Dr. Milstein’s research interests include astrogeology, impact-cratering dynamics and archaeo-astronomy, and he is a frequent outreach speaker and contributor to panel discussions, videos and podcasts for the Annares Project for Alternative Futures, an online forum “for conversations, ideas and initiatives that promote a future free of domination, exploitation, oppression, war and empire.”
He has taught in the Honors College since 2013, leading honors colloquium courses ranging from The Art of Science – The Science of Art to Crises, Catastrophes and Cataclysms in Earth History and, most recently, Comparative Planetology. He has also served as a committee member for 12 honors student theses.
“When asked about teaching in the Honors College, I always tell people I consider it to be my honor to guide and share with such inspiring, talented and motivated students. The best part of my job is [that] I get to learn something new each day, and I invariably learn it from my students,” he says.
Dr. Milstein’s selection as an Eminent Professor was announced during the 2022 Honors College Student Association Spring Gala by Associate Dean Rodgers. “My first reaction to hearing I had been awarded this recognition was a ‘deer in the headlights’ moment. I had come to the honors gala to celebrate my students’ successes. I had not expected to hear Dean Rodgers call my name from the podium,” he says.
Dr. Kathleen Bogart has been a faculty member in the School of Psychological Science in the College of Liberal Arts at Oregon State since 2012. Her research spans the study of disability, ableism and rare disorders — areas in which she not only specializes, but for which she is an avid advocate. She is the faculty advisor for OSU’s Disabled Students Union, serves on the Moebius Syndrome Foundation Scientific Advisory Board and the American Psychological Association Committee on Disability Issues in Psychology, and co-founded the Disability Advocacy and Research Network (DARN!), a community for disabled psychology scholars and allies. Her work has been featured in publications from the New York Times and Psychology Today, to the Financial Times and Science Magazine.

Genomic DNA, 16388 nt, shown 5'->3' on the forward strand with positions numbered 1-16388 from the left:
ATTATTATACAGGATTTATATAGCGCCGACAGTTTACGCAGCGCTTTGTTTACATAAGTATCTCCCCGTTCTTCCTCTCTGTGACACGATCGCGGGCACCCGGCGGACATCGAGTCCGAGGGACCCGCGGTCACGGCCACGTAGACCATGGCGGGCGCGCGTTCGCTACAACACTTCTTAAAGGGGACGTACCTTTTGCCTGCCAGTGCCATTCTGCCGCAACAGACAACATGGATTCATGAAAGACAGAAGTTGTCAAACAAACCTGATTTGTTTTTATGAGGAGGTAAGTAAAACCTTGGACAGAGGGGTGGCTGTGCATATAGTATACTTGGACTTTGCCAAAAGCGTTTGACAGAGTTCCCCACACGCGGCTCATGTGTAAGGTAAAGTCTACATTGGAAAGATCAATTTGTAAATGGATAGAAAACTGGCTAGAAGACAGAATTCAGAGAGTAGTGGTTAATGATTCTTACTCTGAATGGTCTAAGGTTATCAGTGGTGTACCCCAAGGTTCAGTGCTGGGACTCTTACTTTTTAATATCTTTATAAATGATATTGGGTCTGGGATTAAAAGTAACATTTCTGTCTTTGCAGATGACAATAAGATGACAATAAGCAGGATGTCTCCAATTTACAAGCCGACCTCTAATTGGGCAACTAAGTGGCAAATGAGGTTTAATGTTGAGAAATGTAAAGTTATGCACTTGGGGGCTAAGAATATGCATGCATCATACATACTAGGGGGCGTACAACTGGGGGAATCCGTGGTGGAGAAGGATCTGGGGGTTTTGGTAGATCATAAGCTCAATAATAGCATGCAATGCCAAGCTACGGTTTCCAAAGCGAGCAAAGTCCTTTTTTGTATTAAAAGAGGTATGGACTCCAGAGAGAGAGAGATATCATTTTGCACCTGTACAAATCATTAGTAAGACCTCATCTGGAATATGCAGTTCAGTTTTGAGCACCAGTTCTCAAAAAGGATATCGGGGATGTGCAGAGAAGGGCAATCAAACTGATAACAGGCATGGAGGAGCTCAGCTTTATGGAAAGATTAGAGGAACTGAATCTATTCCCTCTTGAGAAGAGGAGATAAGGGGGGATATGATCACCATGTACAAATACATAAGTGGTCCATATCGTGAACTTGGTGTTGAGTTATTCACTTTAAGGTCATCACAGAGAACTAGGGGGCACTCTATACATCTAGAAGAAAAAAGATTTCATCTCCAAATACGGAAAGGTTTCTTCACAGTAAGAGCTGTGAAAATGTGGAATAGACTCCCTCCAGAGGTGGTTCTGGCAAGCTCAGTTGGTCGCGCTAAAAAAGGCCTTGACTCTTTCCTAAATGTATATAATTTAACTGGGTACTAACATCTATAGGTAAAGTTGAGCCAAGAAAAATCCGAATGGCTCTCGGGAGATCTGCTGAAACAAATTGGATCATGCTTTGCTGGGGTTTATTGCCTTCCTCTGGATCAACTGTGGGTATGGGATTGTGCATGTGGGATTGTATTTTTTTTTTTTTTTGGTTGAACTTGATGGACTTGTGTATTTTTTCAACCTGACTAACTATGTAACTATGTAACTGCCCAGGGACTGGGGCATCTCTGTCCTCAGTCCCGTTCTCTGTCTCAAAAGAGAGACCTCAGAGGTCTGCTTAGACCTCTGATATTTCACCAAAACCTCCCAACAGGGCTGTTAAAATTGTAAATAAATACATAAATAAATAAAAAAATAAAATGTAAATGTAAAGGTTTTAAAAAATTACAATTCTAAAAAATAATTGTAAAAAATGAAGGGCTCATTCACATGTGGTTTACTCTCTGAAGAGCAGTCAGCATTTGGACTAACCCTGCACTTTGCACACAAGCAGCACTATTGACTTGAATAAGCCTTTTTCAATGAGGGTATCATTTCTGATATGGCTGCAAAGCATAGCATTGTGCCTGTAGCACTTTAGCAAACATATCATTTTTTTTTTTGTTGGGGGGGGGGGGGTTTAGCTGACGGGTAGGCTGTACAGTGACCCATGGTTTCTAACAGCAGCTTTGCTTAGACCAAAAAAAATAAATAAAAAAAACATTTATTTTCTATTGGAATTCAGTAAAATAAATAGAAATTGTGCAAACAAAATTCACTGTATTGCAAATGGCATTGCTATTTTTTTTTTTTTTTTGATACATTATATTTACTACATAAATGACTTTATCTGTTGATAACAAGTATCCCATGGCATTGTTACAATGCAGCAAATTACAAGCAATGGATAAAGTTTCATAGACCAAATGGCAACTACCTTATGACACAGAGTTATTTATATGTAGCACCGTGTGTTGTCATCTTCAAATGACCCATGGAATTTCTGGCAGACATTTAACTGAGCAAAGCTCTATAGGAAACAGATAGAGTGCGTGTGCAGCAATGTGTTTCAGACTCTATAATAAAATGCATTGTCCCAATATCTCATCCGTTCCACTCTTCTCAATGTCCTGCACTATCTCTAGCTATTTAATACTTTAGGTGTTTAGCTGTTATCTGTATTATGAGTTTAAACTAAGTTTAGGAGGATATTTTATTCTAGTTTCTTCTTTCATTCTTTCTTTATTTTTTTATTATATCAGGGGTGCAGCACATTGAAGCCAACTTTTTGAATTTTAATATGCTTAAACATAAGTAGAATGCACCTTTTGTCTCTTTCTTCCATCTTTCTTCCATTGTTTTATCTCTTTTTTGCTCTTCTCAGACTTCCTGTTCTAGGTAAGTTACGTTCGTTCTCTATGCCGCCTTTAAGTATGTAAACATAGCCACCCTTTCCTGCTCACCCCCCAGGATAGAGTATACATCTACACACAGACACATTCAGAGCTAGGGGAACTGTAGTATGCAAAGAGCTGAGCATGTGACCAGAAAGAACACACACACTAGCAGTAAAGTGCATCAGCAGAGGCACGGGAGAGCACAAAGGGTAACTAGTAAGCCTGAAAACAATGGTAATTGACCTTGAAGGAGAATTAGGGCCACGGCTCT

“My first reaction was complete surprise and delight! I had no idea one of my students sneakily nominated me for this award,” says Dr. Bogart of her nomination and selection.
Over the course of ten years at Oregon State, Dr. Bogart has mentored six honors students and served on the thesis committees of many more.
“I have been working on my thesis with Dr. Bogart since fall 2020,” says Annelise Hartinger, the fourth-year honors student who nominated Dr. Bogart. Living with disability, Annelise has pursued opportunities that she may have otherwise left unexplored, in addition to making progress on her thesis, through the guidance of Dr. Bogart. “I have never worked with anyone who was able to balance motivation and accommodation the way she does to foster my growth as much as possible.”
Students like Annelise, Dr. Bogart believes, are drawn to her work because it introduces projects aimed at making the world a better place for those living with disabilities. “One of my favorite things about mentoring is that I get to bring together students with lived experience of disability or who are allies in my lab. We all learn from each other. It is very satisfying to guide a student toward finding an actionable research project that is meaningful to them and the community.”
“Congratulations to these outstanding mentors and teachers,” says Associate Dean Rodgers. “They represent the very best of the Honors College and Oregon State University, and I am so happy to recognize their many contributions to our community.”